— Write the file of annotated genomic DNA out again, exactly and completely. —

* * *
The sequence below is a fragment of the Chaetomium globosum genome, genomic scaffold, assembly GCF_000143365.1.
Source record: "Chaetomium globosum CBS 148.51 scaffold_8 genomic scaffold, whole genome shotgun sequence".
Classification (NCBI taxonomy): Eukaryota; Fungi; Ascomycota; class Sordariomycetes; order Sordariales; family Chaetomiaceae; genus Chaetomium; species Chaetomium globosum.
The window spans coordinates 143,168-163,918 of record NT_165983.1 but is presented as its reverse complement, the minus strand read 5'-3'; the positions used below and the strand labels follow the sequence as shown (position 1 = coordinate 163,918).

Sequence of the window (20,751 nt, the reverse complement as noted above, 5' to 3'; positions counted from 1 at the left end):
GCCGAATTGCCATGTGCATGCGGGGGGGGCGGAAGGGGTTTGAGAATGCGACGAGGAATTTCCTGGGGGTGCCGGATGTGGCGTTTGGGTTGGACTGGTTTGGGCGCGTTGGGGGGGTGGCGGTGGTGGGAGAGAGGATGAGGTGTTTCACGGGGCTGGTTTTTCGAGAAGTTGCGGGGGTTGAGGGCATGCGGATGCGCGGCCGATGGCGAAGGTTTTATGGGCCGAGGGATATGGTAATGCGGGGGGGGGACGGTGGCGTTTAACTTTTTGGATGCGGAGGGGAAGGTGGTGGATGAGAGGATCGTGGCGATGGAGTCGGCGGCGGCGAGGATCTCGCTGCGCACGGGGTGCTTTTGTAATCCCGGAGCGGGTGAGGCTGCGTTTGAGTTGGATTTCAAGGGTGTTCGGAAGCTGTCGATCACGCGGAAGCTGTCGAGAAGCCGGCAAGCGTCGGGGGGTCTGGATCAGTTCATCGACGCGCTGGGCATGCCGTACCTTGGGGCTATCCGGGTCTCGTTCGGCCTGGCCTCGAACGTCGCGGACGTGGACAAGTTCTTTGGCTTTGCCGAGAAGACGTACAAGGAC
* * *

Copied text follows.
The sequence below is a fragment of the Chaetomium globosum genome, genomic scaffold, assembly GCF_000143365.1.
Source record: "Chaetomium globosum CBS 148.51 scaffold_8 genomic scaffold, whole genome shotgun sequence".
Classification (NCBI taxonomy): Eukaryota; Fungi; Ascomycota; class Sordariomycetes; order Sordariales; family Chaetomiaceae; genus Chaetomium; species Chaetomium globosum.
The window spans coordinates 143,168-163,918 of record NT_165983.1 but is presented as its reverse complement, the minus strand read 5'-3'; the positions used below and the strand labels follow the sequence as shown (position 1 = coordinate 163,918).

Sequence of the window (20,751 nt, the reverse complement as noted above, 5' to 3'; positions counted from 1 at the left end):
GCCGAATTGCCATGTGCATGCGGGGGGGGCGGAAGGGGTTTGAGAATGCGACGAGGAATTTCCTGGGGGTGCCGGATGTGGCGTTTGGGTTGGACTGGTTTGGGCGCGTTGGGGGGGTGGCGGTGGTGGGAGAGAGGATGAGGTGTTTCACGGGGCTGGTTTTTCGAGAAGTTGCGGGGGTTGAGGGCATGCGGATGCGCGGCCGATGGCGAAGGTTTTATGGGCCGAGGGATATGGTAATGCGGGGGGGGGACGGTGGCGTTTAACTTTTTGGATGCGGAGGGGAAGGTGGTGGATGAGAGGATCGTGGCGATGGAGTCGGCGGCGGCGAGGATCTCGCTGCGCACGGGGTGCTTTTGTAATCCCGGAGCGGGTGAGGCTGCGTTTGAGTTGGATTTCAAGGGTGTTCGGAAGCTGTCGATCACGCGGAAGCTGTCGAGAAGCCGGCAAGCGTCGGGGGGTCTGGATCAGTTCATCGACGCGCTGGGCATGCCGTACCTTGGGGCTATCCGGGTCTCGTTCGGCCTGGCCTCGAACGTCGCGGACGTGGACAAGTTCTTTGGCTTTGCCGAGAAGACGTACAAGGAC